Survey results are presented from more than 100 food processors on their preparations for compliance with the Food Safety Modernization Act.
New devices, so-called electronic noses, have been described as both a cost-effective and a timesaving substitute for the determination of shelf life, food quality and origin.
Science continues to seek new solutions to combat an unfortunately all too common problem.
Successful detection of pathogens in foods involves sampling, preanalytical sample preparation and detection.
The benefits of nanotechnology for the food industry are many and are expected to grow with time.
Materials such as glass, metal, wood, plastic, bone, rocks and others are among those that the industry works very hard to keep out of raw materials, ingredients and finished goods.
Laboratories are utilizing automation that will provide multiple benefits such as the delivery of high-quality data and the ability to take on additional workloads without increasing staffing levels.
During production and the postharvesting process of citrus fruits in conventional agriculture, residues of postharvest protectants as well as pesticides can be found in detectable concentrations.
When evaluating materials for use in food packaging and other food contact applications, a number of considerations are important.
Implementing in-house microbial screening technologies allows the opportunity to catch where and how the contamination might have occurred in real time, ensuring greater safety of released food products.
Rapidly emerging use of whole-genome sequencing will provide a major improvement in our ability to define pathogen sources throughout the food chain.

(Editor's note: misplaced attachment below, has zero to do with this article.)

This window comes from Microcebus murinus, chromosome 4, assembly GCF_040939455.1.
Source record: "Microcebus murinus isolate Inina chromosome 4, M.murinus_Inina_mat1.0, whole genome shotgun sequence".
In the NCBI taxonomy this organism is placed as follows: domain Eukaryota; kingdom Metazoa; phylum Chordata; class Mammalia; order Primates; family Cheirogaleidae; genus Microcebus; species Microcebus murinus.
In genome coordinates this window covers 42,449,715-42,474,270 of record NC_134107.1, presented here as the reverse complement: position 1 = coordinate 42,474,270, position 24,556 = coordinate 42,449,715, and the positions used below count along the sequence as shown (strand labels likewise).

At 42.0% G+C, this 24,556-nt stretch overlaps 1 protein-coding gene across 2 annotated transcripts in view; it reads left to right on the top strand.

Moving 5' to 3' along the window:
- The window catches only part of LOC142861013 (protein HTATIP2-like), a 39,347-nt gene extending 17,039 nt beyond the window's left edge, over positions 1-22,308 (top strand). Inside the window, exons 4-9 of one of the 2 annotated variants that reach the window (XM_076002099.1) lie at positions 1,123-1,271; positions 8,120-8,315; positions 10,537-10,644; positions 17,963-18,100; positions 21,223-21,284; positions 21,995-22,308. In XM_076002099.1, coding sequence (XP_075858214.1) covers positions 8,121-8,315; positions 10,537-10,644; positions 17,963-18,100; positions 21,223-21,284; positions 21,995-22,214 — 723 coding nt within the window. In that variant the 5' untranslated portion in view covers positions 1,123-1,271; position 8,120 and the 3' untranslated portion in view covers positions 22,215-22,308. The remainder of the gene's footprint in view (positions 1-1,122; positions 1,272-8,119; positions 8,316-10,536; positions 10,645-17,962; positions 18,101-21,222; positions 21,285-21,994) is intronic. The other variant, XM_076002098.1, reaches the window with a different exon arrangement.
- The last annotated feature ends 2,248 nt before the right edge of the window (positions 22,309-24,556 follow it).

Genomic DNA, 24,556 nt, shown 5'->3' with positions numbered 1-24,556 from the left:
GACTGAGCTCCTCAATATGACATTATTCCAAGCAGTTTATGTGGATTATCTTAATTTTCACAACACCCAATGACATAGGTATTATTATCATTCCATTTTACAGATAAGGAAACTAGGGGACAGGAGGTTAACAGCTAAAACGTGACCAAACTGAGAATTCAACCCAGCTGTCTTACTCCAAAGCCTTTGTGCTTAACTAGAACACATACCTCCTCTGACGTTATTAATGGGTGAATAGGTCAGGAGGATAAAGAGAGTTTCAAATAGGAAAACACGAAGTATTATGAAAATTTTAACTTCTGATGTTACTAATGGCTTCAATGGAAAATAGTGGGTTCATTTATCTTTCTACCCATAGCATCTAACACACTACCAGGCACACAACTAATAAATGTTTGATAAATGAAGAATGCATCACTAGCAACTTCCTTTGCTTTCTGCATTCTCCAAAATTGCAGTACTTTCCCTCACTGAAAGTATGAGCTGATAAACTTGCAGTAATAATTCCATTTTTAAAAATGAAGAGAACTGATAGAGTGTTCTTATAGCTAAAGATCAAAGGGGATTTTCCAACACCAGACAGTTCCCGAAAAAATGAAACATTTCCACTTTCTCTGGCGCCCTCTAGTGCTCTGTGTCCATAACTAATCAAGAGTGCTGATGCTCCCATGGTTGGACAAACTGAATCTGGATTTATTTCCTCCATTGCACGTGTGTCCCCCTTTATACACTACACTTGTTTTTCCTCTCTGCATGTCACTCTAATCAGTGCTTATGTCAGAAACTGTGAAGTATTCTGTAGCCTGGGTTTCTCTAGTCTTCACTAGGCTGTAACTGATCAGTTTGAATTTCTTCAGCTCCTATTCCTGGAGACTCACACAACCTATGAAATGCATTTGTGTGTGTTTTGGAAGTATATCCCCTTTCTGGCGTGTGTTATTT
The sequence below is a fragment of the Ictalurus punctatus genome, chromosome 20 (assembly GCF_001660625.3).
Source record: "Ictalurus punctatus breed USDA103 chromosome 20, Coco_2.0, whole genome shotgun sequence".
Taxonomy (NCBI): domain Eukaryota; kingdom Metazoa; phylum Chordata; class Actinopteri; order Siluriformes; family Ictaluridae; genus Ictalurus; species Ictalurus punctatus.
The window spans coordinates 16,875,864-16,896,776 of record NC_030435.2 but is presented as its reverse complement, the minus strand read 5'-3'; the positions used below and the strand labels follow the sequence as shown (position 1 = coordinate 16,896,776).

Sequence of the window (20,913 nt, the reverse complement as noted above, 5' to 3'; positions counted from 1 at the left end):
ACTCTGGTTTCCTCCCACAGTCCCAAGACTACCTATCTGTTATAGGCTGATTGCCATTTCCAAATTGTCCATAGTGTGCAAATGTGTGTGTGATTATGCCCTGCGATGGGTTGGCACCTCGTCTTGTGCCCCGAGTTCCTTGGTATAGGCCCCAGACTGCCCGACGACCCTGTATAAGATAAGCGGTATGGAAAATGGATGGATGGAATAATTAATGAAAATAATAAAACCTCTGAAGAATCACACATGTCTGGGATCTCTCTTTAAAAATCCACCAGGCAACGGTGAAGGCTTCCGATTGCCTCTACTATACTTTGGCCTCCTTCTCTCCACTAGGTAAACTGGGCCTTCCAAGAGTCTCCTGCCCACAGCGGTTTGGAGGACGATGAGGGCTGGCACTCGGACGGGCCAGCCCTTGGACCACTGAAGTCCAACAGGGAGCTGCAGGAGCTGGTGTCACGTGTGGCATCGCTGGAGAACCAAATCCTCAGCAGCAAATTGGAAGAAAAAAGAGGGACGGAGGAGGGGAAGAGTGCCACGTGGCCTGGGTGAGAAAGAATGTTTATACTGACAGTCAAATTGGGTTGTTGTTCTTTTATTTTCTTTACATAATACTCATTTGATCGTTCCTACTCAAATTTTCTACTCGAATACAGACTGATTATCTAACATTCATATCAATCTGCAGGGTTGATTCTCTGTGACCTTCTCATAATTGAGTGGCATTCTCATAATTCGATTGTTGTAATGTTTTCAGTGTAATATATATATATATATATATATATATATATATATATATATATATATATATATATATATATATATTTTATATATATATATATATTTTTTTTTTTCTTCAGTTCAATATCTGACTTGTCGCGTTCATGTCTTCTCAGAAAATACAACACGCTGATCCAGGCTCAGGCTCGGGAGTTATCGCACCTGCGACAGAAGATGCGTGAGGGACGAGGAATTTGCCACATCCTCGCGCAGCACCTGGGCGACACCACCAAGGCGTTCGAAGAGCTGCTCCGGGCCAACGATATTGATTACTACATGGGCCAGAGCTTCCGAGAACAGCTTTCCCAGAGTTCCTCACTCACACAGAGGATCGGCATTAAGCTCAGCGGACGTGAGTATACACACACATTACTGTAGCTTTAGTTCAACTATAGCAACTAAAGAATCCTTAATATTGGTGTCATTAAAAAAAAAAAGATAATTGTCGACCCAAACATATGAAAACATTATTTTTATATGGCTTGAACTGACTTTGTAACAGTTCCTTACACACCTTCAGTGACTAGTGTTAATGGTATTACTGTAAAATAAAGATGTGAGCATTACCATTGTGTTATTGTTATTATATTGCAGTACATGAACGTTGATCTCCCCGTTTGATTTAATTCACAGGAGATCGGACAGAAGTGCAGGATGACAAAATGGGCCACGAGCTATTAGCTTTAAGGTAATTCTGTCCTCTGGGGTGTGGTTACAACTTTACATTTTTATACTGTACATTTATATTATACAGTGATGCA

In the U.S., between 1983 and 2002, the six most commonly occurring serotypes of non-O157 Escherichia coli were O26, O111, O103, O121, O45 and O145, which have become foodborne pathogens of interest.
Need an accurate thermometer? Here’s a how-to guide for calibrating and validating your field thermometer.
During last decade, a few novel intervention technologies were successfully developed, approved by regulatory agencies and applied as inactivation steps to enhance food safety.
Outsourcing is not for everyone, and many companies operate highly efficient internal laboratories.
Pathogen tests have many attributes: speed, sensitivity, cost, broad utility…which is most important to you?
At present, there is no oversight of food laboratories. We do not know the total number of food laboratories, whether the people performing the testing were trained adequately or what type of quality control processes, if any, are employed. Is proficiency testing the answer?
Romer Labs has introduced two new monitoring tools for the detection of eCry3.1Ab protein expressed by Syngenta's Agrisure Duracade insect-resistant corn.
Technological advances in analytical chemistry make it possible to detect chemicals in food matrices at extremely low levels.
Food safety has been identified as a top priority by AOAC International.